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Adaptive Prolonged Postreproductive Life Span in Killer Whales

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Science  14 Sep 2012:
Vol. 337, Issue 6100, pp. 1313
DOI: 10.1126/science.1224198

Abstract

Prolonged life after reproduction is difficult to explain evolutionarily unless it arises as a physiological side effect of increased longevity or it benefits related individuals (i.e., increases inclusive fitness). There is little evidence that postreproductive life spans are adaptive in nonhuman animals. By using multigenerational records for two killer whale (Orcinus orca) populations in which females can live for decades after their final parturition, we show that postreproductive mothers increase the survival of offspring, particularly their older male offspring. This finding may explain why female killer whales have evolved the longest postreproductive life span of all nonhuman animals.

The evolution of a prolonged postreproductive life span has attracted considerable interdisciplinary attention, primarily because of the long postmenopausal life span seen in humans (1). Two mechanisms have been proposed to underpin prolonged postreproductive life span: (i) an epiphenomenon of increased longevity, in which evolutionary benefits accrue only during the reproductive phase with no additional fitness benefits after the last reproductive event, and (ii) an evolved adaptation in which postreproductive life span increases the survival of an individual’s genes, increasing its inclusive fitness. There is mounting evidence that postreproductive human females increase the reproductive success and survival of their offspring (2, 3). Although helping in some postreproductive female cetaceans (4) suggests an adaptive benefit, there has been no evidence that a similar phenomenon occurs in nonhuman animals.

With multigenerational demographic records based on photographic censuses (1974 to 2010) of the Southern and Northern resident killer whale (Orcinus orca) populations in coastal waters off Washington state, USA, and British Columbia, Canada [see (5) for details], we used a Cox proportional hazards model (6) to examine the consequences of a mother’s death on offspring survival. This unique data set consisted of 589 individually identifiable animals, of which 297 died during the study period (6).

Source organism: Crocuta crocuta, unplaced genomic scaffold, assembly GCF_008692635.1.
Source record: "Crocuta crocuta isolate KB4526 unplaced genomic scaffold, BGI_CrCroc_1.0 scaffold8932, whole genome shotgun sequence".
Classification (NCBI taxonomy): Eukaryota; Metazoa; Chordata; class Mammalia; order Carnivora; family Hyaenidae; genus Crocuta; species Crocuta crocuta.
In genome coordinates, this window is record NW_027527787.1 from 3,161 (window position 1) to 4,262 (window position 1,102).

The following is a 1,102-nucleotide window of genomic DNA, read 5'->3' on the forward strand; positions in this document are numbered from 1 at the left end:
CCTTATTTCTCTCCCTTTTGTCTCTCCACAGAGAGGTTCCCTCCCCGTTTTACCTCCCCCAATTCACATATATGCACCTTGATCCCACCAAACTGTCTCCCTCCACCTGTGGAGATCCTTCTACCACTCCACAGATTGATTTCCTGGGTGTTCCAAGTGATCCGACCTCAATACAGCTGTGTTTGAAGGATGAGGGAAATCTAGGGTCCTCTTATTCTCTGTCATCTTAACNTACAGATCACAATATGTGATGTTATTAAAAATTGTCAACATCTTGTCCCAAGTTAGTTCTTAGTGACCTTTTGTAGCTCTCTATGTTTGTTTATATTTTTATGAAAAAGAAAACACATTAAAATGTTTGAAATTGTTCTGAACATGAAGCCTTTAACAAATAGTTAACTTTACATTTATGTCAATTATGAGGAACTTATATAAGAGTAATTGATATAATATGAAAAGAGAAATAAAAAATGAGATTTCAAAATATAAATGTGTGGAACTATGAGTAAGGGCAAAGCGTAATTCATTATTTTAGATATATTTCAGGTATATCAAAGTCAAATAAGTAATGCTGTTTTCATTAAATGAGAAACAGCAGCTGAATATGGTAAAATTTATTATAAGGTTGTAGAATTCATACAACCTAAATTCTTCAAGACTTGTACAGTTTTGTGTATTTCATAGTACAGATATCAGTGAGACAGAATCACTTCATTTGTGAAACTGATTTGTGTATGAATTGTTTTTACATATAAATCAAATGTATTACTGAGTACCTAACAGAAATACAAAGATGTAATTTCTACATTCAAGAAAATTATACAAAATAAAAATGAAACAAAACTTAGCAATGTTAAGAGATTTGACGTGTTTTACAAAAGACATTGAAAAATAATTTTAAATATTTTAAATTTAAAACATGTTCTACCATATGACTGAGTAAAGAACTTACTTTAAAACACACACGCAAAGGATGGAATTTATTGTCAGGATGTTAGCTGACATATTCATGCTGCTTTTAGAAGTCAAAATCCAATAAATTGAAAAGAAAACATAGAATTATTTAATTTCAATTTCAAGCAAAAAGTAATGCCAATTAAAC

Resident killer whales have the longest postreproductive life span of all nonhuman animals: Females stop reproducing in their 30s to 40s but can survive into their 90s (5). Because neither sex disperses from the maternal group (7), theory based on kinship dynamics (4) predicts that female’s relatedness to her group increases with age and that old mothers maximize their fitness by ensuring their offspring’s survival and reproductive success. There is an asymmetry, however, in the benefits of helping sons and daughters. Mating occurs outside of the matriline; thus, a son’s offspring are raised by another group (where any rearing costs are incurred), whereas a daughter’s offspring are raised within the group, increasing within-group competition (4). Old mothers can therefore maximize inclusive fitness benefits by directing care toward sons (4).

Postreproductive mothers are known to have little effect on their daughter’s reproductive success in resident killer whales (8). However, we show that both postreproductive and reproductive females increase their own offspring’s survival, particularly older male offspring (Fig. 1 and table S1). For male offspring ≤30 years old, there is a 3.1-fold increase in mortality risk in the year after their mother’s death (Fig. 1). For males >30, this risk increases to 8.3-fold (Fig. 1). In contrast, female offspring ≤30 show no increase in mortality risk, whereas those >30 show some increase in risk (2.7-fold) in the year after their mother’s death (Fig. 1). Importantly, the magnitude of this effect does not differ between reproductive and postreproductive females (6). Indeed, for offspring >30, the death of a postreproductive mother increases mortality risk 13.9-fold in sons and 5.4-fold in daughters in the year after their mother’s death.

Fig. 1

Survival curves derived from a Cox proportional hazards model (6) for male and female offspring experiencing their mother’s death at different ages. (Inset) Adult sons (i and ii) traveling with their postreproductive mother (iii).

Our results demonstrate an adaptive benefit to a prolonged postreproductive life span in killer whales. Because reproductive success increases with age in male killer whales (9), increasing the survival of older male offspring will maximize inclusive fitness (4). Resident killer whales are unusual in that mothers maintain strong social relations with their adult sons throughout their lives (7). Mothers may increase the survival of their adult sons in a number of ways, including assisting in foraging and providing support during agonistic encounters (10). Crucially, the fact that mothers increase the survival of male offspring, which do not terminate reproduction early (9), may explain why killer whales have evolved the longest postreproductive life span of any nonhuman animal.

Supplementary Materials

www.sciencemag.org/cgi/content/full/337/6100/1313/DC1

Materials and Methods

References and Notes

  1. Materials and methods are available as supplementary materials on Science Online.
  2. Acknowledgments: We thank our colleagues for their important roles in data collection over the past 35 years, particularly M. Bigg, D. Ellifrit, G. Ellis, E. Heydenrich, and A. van Ginneken and the Biotechnology and Biological Sciences Research Council and the Leverhulme Trust for funding. Data are available in the supplementary materials.

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